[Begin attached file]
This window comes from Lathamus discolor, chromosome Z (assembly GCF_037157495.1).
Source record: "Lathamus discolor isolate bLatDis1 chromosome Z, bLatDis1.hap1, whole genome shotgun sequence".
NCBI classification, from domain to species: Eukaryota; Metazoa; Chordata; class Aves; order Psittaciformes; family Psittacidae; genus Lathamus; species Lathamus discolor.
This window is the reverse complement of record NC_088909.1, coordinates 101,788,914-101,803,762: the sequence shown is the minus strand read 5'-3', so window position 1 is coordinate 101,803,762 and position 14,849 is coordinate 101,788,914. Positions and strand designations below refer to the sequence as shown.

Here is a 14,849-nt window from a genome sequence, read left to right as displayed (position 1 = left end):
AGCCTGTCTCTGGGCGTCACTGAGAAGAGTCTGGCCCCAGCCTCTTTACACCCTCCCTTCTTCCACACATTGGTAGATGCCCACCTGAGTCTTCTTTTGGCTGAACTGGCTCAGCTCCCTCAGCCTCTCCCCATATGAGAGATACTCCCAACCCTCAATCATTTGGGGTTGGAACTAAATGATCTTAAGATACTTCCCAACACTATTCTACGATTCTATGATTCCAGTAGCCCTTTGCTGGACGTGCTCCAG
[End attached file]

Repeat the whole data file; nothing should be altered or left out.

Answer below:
This window comes from Lathamus discolor, chromosome Z (assembly GCF_037157495.1).
Source record: "Lathamus discolor isolate bLatDis1 chromosome Z, bLatDis1.hap1, whole genome shotgun sequence".
NCBI classification, from domain to species: Eukaryota; Metazoa; Chordata; class Aves; order Psittaciformes; family Psittacidae; genus Lathamus; species Lathamus discolor.
This window is the reverse complement of record NC_088909.1, coordinates 101,788,914-101,803,762: the sequence shown is the minus strand read 5'-3', so window position 1 is coordinate 101,803,762 and position 14,849 is coordinate 101,788,914. Positions and strand designations below refer to the sequence as shown.

Here is a 14,849-nt window from a genome sequence, read left to right as displayed (position 1 = left end):
AGCCTGTCTCTGGGCGTCACTGAGAAGAGTCTGGCCCCAGCCTCTTTACACCCTCCCTTCTTCCACACATTGGTAGATGCCCACCTGAGTCTTCTTTTGGCTGAACTGGCTCAGCTCCCTCAGCCTCTCCCCATATGAGAGATACTCCCAACCCTCAATCATTTGGGGTTGGAACTAAATGATCTTAAGATACTTCCCAACACTATTCTACGATTCTATGATTCCAGTAGCCCTTTGCTGGACGTGCTCCAG